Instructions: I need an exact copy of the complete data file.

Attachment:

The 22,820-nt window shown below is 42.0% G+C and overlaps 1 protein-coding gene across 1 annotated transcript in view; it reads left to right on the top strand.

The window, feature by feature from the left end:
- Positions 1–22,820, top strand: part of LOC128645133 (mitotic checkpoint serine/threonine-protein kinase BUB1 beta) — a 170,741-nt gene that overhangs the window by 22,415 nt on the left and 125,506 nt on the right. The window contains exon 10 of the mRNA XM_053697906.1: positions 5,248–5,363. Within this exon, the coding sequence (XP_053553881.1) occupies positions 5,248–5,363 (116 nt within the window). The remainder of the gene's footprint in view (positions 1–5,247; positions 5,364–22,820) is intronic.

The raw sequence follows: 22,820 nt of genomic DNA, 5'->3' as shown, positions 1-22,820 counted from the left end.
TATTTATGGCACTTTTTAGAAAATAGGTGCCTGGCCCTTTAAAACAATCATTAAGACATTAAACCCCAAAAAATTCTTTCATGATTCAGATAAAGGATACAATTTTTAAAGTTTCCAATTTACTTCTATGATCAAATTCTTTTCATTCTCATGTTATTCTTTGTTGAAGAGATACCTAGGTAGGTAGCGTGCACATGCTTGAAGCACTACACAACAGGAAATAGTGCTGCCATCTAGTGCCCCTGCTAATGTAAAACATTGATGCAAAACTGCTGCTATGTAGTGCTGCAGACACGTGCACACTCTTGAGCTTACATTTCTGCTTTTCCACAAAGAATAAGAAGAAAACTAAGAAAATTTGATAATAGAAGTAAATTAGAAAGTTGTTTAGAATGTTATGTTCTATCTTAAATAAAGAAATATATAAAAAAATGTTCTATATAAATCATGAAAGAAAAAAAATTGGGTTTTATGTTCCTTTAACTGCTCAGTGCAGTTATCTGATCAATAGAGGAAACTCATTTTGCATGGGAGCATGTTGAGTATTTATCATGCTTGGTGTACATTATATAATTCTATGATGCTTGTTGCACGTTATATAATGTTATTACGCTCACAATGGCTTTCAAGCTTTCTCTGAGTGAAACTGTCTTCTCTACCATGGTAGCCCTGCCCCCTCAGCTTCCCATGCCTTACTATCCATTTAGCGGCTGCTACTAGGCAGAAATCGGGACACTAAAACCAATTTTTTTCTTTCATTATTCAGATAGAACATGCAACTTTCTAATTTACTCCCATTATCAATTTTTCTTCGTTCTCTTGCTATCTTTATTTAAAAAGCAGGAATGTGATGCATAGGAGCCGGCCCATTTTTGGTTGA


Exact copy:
The 22,820-nt window shown below is 42.0% G+C and overlaps 1 protein-coding gene across 1 annotated transcript in view; it reads left to right on the top strand.

The window, feature by feature from the left end:
- Positions 1–22,820, top strand: part of LOC128645133 (mitotic checkpoint serine/threonine-protein kinase BUB1 beta) — a 170,741-nt gene that overhangs the window by 22,415 nt on the left and 125,506 nt on the right. The window contains exon 10 of the mRNA XM_053697906.1: positions 5,248–5,363. Within this exon, the coding sequence (XP_053553881.1) occupies positions 5,248–5,363 (116 nt within the window). The remainder of the gene's footprint in view (positions 1–5,247; positions 5,364–22,820) is intronic.

The raw sequence follows: 22,820 nt of genomic DNA, 5'->3' as shown, positions 1-22,820 counted from the left end.
TATTTATGGCACTTTTTAGAAAATAGGTGCCTGGCCCTTTAAAACAATCATTAAGACATTAAACCCCAAAAAATTCTTTCATGATTCAGATAAAGGATACAATTTTTAAAGTTTCCAATTTACTTCTATGATCAAATTCTTTTCATTCTCATGTTATTCTTTGTTGAAGAGATACCTAGGTAGGTAGCGTGCACATGCTTGAAGCACTACACAACAGGAAATAGTGCTGCCATCTAGTGCCCCTGCTAATGTAAAACATTGATGCAAAACTGCTGCTATGTAGTGCTGCAGACACGTGCACACTCTTGAGCTTACATTTCTGCTTTTCCACAAAGAATAAGAAGAAAACTAAGAAAATTTGATAATAGAAGTAAATTAGAAAGTTGTTTAGAATGTTATGTTCTATCTTAAATAAAGAAATATATAAAAAAATGTTCTATATAAATCATGAAAGAAAAAAAATTGGGTTTTATGTTCCTTTAACTGCTCAGTGCAGTTATCTGATCAATAGAGGAAACTCATTTTGCATGGGAGCATGTTGAGTATTTATCATGCTTGGTGTACATTATATAATTCTATGATGCTTGTTGCACGTTATATAATGTTATTACGCTCACAATGGCTTTCAAGCTTTCTCTGAGTGAAACTGTCTTCTCTACCATGGTAGCCCTGCCCCCTCAGCTTCCCATGCCTTACTATCCATTTAGCGGCTGCTACTAGGCAGAAATCGGGACACTAAAACCAATTTTTTTCTTTCATTATTCAGATAGAACATGCAACTTTCTAATTTACTCCCATTATCAATTTTTCTTCGTTCTCTTGCTATCTTTATTTAAAAAGCAGGAATGTGATGCATAGGAGCCGGCCCATTTTTGGTTGA